In 1930 Montgomery County, in conjunction with Austin Peay Normal School, entered into an experimental practice teaching program. The purpose of this program was to provide cooperative training and experience for those interested in becoming educators. New Providence, now known as Byrns Darden, was staffed with three classroom teachers, and a teacher/principal. Dr. D. Harley Fite was appointed teacher/principal by P.P. Claxton, then president of Austin Peay, and Superintendent N.L. Carney of the Montgomery County School System.

Due to the destruction of Byrns L. Darden’s original structure by fire in 1948, Austin Peay and Montgomery County entered into a new contract. President Halbert Harvill and Superintendent N.L. Carney signed a contract in 1949. The contract stated the county would provide the physical plant and utilities as well as supply additional funds for other instructional materials.

A new brick structure was erected housing eight classrooms, an office, and cafeteria. In compliance with the agreement, Dr. Byrns L. Darden, a graduate of Ohio State University, was employed to develop a community school and serve as Professor of Education at Austin Peay State College. He and his educator wife, Anna Belle, lived on the site of Byrns L. Darden in a small frame house. Eight teachers were hired as assistant professors of education. Their jobs were to provide daily training and demonstrations for student teachers and to instruct late afternoon and Saturday classes at Austin Peay.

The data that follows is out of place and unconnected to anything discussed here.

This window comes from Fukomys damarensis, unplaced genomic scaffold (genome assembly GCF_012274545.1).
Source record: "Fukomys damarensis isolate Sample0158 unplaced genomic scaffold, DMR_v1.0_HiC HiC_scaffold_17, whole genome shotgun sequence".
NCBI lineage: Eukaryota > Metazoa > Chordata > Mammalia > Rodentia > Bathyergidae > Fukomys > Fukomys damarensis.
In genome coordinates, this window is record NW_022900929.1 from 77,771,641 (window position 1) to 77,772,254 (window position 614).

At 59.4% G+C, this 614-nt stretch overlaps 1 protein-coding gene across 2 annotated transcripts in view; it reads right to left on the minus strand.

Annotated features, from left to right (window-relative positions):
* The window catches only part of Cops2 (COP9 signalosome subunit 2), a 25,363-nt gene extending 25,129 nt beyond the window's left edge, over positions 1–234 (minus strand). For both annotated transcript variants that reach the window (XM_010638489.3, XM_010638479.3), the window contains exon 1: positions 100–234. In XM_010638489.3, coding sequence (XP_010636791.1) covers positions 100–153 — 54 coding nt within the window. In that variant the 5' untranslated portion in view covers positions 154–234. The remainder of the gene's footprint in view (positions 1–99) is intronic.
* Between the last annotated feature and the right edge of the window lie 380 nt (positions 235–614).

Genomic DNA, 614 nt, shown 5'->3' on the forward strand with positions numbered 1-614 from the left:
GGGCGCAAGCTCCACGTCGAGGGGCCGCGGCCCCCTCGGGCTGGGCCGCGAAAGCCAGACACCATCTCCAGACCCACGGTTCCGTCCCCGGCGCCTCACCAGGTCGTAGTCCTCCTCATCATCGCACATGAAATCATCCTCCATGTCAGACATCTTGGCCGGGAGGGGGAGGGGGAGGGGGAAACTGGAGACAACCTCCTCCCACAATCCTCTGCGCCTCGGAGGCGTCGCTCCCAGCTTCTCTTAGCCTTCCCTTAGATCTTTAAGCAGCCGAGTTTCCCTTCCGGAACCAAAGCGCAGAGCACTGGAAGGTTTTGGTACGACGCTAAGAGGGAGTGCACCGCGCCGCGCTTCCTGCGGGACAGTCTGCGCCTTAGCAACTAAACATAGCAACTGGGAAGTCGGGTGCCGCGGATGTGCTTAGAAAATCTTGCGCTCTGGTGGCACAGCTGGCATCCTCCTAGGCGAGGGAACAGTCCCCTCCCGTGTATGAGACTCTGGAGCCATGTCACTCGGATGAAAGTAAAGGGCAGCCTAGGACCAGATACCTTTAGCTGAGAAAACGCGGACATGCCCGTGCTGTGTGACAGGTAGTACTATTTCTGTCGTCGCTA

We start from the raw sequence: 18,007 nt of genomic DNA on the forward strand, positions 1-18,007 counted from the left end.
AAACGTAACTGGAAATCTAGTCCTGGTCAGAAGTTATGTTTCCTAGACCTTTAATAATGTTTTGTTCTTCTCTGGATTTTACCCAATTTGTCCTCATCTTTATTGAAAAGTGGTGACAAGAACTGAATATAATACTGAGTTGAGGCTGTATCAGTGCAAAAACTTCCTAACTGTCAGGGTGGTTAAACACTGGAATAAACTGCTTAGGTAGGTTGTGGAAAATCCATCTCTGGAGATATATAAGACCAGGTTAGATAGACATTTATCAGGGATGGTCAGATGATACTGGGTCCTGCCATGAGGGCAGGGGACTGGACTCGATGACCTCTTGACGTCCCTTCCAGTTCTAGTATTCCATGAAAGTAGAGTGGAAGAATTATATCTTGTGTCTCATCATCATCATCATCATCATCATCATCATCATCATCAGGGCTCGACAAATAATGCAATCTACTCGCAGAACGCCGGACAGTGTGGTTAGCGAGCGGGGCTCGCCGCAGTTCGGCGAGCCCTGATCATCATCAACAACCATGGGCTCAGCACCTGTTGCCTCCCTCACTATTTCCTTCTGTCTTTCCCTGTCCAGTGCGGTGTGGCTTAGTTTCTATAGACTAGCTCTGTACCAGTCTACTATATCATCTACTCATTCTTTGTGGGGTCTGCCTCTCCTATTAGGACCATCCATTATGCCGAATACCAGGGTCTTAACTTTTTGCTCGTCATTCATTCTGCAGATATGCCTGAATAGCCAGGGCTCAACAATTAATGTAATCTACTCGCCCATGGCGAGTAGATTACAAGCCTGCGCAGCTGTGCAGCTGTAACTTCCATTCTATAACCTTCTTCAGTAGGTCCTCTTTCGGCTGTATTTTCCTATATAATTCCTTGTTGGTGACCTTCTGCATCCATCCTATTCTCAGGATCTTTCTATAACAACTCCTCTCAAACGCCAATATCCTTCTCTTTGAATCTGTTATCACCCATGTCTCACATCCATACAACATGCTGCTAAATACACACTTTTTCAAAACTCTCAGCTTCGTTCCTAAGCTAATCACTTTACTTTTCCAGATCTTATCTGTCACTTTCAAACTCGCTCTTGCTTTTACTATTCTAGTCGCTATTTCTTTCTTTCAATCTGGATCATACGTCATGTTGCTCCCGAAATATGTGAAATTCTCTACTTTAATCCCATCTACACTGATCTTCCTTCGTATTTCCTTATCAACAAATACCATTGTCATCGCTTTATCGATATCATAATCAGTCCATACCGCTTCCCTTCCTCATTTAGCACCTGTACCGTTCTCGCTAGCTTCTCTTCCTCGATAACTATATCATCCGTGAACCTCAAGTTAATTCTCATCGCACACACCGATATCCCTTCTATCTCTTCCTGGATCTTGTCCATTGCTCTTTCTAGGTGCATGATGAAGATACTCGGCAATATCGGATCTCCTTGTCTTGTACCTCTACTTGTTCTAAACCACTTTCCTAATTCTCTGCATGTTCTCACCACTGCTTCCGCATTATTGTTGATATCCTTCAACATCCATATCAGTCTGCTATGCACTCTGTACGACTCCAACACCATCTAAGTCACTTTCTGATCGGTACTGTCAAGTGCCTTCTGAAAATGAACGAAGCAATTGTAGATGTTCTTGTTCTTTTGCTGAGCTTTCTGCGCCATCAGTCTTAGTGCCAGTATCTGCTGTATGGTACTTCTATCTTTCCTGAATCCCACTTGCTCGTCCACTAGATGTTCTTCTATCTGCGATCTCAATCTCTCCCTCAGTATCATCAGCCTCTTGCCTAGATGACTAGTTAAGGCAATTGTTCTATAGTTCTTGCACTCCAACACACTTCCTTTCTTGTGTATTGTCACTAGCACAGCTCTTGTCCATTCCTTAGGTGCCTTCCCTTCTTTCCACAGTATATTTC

In 1959, the Montgomery County Board of Education voted to change the name of the school from New Providence Elementary School to the Byrns L. Darden Demonstration School. In 1966, Byrns L. Darden became a part of the Clarksville-Montgomery county Unified School system. It was the first of the former county schools to receive Southern Association Accreditation under the leadership of Principal, Anna Belle Darden.

As the community grew, the student enrollment increased requiring building additions in 1951, 1953, 1956, 1959, 1991, and 2007. These additions relocated classrooms and in the 1990-91 school year, the plant was renovated. With the additions of several new elementary schools in Montgomery County, and the state legislature’s funding the Better Education Program (BEP), pupil-teacher ratios have met BEP standards.